Monday, 25 July 2016

One thing often leads to another

Alexander Graham Bell Museum

Baddeck, Nova Scotia

On our way to Cape Breton, we stopped off in Baddeck to see the Graham Bell Museum.
The Bell Family

How often do you hear that they found that something worked while taking medication for something else. Quite a bit.

Alexander Graham Bell is known for inventing the telephone, named from the Greek language meaning "far speaking". I can't help but think that if he hadn't been so interested in helping deaf people, would have he invented the telephone? After all I'm sure what he learned about the ear had an impact on what he discovered.

single and double pole magneto telephone

At the age of 21, Graham used his father’s invention to teach the deaf to speak at a school he taught in London. Word of his achievements spread around the world.

Multiple Telegraph Transmitters & receivers

He was a very interesting man. In 1867 his brother died of tuberculosis. Then his other brother came down with the disease and Graham himself became ill. So his father moved the family from Scotland to Brantford, Ontario in Canada where the weather was better. Graham regained his health and went back to work.

His father was an elocutionist and teacher of speech. He created visible speech - a new phonetic alphabet. Graham used his father's invention to teach the deaf to speak. He explored the mechanics of speech, even teaching a dog to speak. He had remarkable success in teaching the deaf to speak.

Graham knew a little bit about electricity and a lot about speech, sound and hearing. He then had an idea about an electrical device that would work like the human ear, a talking wire. In June 1875 Graham had an assistant called Watson who accidentally plucked a transmitter reed on Graham’s apparatus which generated an electric current strong enough that Graham heard it on his receiver in another room. After making some modifications to his apparatus, Watson could then hear some muffled sounds from Graham.

When Graham received his telephone patent in 1876, it still hadn’t transmitted a clear message. It would take another month for a breakthrough to happen. When Graham was working on a new transmitter he accidently spilt some acidulated water on his clothes and called out to Watson. Watson heard the cry through the receiver. So Graham built a liquid transmitter which replaced the electromagnet with a container of acid and water.

Telephones of the 19th & 20th centuries

In 1877 he married one of his students who had been deaf since the age of 5. Mabel could lip read and spoke French, Italian, English and German. While on his honeymoon Graham sketched the basic shape of an airplane. In the same year, he founded the Volta Bureau for "the increase and diffusion of knowledge relating to the deaf". He wanted day schools for the deaf instead of segregated boarding schools. His achievements regarding the deaf were more important to him than the invention of the telephone.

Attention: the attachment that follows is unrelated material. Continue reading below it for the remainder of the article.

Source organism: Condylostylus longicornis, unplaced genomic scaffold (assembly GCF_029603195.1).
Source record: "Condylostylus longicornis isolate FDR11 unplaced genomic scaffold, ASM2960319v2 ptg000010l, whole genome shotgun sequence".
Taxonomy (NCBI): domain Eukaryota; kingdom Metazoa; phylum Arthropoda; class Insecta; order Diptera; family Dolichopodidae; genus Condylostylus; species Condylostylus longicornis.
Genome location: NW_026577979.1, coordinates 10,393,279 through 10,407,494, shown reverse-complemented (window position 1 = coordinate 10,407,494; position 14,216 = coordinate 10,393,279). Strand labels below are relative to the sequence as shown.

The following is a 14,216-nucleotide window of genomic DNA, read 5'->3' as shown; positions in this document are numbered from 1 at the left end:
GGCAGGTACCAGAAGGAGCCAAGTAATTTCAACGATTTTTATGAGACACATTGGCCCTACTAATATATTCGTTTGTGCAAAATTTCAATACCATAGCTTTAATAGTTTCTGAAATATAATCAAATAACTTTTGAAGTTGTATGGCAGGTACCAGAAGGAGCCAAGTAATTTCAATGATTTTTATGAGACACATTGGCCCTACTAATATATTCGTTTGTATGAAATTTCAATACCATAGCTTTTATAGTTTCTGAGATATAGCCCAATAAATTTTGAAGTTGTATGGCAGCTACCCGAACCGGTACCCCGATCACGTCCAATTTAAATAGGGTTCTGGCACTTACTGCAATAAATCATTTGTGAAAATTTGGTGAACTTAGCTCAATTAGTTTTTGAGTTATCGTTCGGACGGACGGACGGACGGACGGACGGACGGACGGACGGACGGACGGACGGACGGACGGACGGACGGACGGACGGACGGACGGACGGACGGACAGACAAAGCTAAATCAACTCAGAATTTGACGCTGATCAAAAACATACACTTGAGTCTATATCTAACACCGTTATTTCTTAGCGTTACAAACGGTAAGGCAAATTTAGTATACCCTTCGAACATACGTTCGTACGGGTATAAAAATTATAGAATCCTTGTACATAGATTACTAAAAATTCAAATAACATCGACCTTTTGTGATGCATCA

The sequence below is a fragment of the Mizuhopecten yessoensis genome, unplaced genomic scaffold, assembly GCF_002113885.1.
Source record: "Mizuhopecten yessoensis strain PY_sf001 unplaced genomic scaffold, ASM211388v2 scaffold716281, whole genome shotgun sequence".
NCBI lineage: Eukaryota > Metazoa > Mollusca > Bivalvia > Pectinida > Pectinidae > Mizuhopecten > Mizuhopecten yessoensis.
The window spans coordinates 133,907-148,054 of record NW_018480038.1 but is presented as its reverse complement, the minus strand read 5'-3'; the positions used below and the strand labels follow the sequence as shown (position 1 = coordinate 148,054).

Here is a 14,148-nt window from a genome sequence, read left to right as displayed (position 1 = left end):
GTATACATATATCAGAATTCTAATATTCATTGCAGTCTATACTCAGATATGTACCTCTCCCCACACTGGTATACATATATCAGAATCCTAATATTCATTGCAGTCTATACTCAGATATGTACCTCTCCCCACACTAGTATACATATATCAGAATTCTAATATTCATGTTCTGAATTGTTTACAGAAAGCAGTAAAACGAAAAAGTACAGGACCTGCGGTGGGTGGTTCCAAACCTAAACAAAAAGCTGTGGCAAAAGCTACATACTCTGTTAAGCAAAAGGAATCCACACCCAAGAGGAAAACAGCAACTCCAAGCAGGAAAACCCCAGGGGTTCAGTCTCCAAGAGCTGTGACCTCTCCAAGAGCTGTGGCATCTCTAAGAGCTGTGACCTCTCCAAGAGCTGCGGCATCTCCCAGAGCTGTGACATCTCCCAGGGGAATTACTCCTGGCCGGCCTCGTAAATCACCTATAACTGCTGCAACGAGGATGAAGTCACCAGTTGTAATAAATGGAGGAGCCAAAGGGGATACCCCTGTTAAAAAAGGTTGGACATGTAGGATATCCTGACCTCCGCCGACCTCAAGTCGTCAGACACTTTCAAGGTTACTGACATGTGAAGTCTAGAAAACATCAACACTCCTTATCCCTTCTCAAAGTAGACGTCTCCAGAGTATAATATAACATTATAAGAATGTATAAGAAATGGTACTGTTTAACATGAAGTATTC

In 1880 when France awarded Bell the Volta Prize of $10,000 for his invention of the telephone he used this money to form Volta Laboratory, and hired two experimenters to help him where they worked out of Washington DC.

He used the prize money to set up a company that would work on other inventions. They created a photophone which transmitted speech over light waves. However, it didn’t work very well in bad weather but he still considered it a greater achievement than the telephone. Ten years after Edison created the phonograph which didn’t work very well, Graham’s team came up with the gramophone. It was a great success and became the basis for the record industry.

In 1885, Graham and his wife Mabel made Baddeck, Nova Scotia their second home, so that he could pursue his scientific and humanitarian interests away from the summer heat of Washington DC. Graham started a 32 year project to help local farmers – to breed ewes that would consistently bear twins.

In 1887, Graham founded the Volta Bureau to increase the knowledge relating to the deaf, it merged with another association that Graham inspired and financed and still runs today.

He also worked on hydrofoils and airplanes.

one of his planes

In 1914 he talked of the greenhouse effect to describe the heating of the earth and five years later advocated that we find a substitute for coal and oil to provide energy. He created some solar stills to convert saltwater into potable water.

He died in 1922 at the age of 75. A remarkable man clearly way ahead of his time.


  1. What??? We have known about global warming for over a hundred years and how far along are we in addressing it? Thanks for that little bit of history!

    1. Yes, amazing huh and we still do nothing because it's cheaper to ignore it

  2. Bell was clearly brilliant and creative, and he put his talents to good works. Thanks for the interesting life history—I also find it amazing (and appalling) that he warned of global warming a century ago and we've yet to do much about it.

    1. True, different countries have different priorities, so it's difficult to get everyone on the same page